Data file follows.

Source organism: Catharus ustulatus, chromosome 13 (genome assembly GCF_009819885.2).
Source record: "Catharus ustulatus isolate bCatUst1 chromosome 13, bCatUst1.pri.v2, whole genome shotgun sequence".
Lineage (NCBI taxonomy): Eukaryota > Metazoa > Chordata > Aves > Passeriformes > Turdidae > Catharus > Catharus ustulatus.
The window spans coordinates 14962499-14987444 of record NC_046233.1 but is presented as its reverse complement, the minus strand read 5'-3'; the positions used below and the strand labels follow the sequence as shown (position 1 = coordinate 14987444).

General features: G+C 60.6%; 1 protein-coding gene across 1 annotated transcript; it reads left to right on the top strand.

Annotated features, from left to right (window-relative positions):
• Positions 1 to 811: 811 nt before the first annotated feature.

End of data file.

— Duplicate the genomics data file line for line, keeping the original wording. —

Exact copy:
Source organism: Catharus ustulatus, chromosome 13 (genome assembly GCF_009819885.2).
Source record: "Catharus ustulatus isolate bCatUst1 chromosome 13, bCatUst1.pri.v2, whole genome shotgun sequence".
Lineage (NCBI taxonomy): Eukaryota > Metazoa > Chordata > Aves > Passeriformes > Turdidae > Catharus > Catharus ustulatus.
The window spans coordinates 14962499-14987444 of record NC_046233.1 but is presented as its reverse complement, the minus strand read 5'-3'; the positions used below and the strand labels follow the sequence as shown (position 1 = coordinate 14987444).

General features: G+C 60.6%; 1 protein-coding gene across 1 annotated transcript; it reads left to right on the top strand.

Annotated features, from left to right (window-relative positions):
• Positions 1 to 811: 811 nt before the first annotated feature.